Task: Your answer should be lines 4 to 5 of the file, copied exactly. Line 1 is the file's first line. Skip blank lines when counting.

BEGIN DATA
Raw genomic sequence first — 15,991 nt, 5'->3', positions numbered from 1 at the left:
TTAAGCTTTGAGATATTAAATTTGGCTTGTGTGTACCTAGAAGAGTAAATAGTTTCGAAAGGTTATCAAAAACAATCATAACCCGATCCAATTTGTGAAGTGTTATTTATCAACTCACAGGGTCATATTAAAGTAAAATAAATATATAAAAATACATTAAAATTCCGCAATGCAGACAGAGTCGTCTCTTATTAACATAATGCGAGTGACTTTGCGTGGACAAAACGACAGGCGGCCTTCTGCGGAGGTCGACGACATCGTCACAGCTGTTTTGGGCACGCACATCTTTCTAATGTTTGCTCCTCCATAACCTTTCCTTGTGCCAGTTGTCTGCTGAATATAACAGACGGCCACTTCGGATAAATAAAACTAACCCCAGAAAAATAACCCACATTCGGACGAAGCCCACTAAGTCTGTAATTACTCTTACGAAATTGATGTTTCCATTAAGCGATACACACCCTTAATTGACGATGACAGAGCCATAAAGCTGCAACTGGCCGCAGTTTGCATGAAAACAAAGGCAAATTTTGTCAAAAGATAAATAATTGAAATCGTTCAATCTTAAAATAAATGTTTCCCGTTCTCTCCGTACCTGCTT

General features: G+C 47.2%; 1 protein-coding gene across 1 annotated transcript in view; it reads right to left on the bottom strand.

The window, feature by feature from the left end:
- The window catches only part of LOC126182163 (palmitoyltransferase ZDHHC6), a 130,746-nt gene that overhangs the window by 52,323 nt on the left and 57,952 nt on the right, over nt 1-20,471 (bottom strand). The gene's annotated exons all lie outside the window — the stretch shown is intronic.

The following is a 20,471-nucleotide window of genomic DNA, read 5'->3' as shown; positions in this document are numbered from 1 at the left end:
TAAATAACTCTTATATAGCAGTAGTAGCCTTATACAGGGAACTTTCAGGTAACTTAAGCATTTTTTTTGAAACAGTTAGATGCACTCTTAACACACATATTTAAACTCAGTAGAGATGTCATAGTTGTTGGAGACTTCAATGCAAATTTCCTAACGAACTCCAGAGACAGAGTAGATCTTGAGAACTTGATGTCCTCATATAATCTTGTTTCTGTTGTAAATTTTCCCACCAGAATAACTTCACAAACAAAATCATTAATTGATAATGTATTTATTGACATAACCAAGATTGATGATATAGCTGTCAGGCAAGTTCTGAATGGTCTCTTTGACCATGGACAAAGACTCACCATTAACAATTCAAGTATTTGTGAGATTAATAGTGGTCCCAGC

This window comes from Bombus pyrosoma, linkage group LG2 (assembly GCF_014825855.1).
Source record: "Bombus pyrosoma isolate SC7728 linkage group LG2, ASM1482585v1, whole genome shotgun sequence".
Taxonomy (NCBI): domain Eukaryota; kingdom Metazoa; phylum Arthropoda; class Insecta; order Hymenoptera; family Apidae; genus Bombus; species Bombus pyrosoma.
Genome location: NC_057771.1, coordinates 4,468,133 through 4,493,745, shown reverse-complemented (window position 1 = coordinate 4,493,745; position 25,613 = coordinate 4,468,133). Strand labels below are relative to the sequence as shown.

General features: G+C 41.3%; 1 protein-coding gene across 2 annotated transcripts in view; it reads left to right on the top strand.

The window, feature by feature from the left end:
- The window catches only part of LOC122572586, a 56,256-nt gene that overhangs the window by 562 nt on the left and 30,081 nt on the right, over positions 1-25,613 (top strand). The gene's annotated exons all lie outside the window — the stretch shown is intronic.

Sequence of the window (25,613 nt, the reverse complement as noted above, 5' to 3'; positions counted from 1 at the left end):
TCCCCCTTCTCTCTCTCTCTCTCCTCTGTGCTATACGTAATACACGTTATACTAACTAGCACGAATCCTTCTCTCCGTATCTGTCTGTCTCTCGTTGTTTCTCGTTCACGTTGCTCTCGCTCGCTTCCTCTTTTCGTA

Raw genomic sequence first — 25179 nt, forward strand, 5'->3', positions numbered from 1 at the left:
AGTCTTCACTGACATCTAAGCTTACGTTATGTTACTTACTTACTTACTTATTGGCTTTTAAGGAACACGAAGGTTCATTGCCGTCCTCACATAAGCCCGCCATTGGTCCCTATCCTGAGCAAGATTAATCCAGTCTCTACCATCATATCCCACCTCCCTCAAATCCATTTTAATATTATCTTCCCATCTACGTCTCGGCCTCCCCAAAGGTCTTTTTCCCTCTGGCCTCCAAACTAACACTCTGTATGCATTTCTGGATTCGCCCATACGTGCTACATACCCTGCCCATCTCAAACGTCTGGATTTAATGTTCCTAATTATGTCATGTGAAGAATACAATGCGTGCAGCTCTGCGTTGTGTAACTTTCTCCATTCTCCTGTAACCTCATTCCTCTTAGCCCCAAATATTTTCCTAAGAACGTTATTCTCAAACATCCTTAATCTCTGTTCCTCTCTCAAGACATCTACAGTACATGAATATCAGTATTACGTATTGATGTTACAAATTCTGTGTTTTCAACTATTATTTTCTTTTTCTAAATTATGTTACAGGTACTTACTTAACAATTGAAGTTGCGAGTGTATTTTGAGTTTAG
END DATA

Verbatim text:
The window, feature by feature from the left end:
- The window catches only part of LOC126182163 (palmitoyltransferase ZDHHC6), a 130,746-nt gene that overhangs the window by 52,323 nt on the left and 57,952 nt on the right, over nt 1-20,471 (bottom strand). The gene's annotated exons all lie outside the window — the stretch shown is intronic.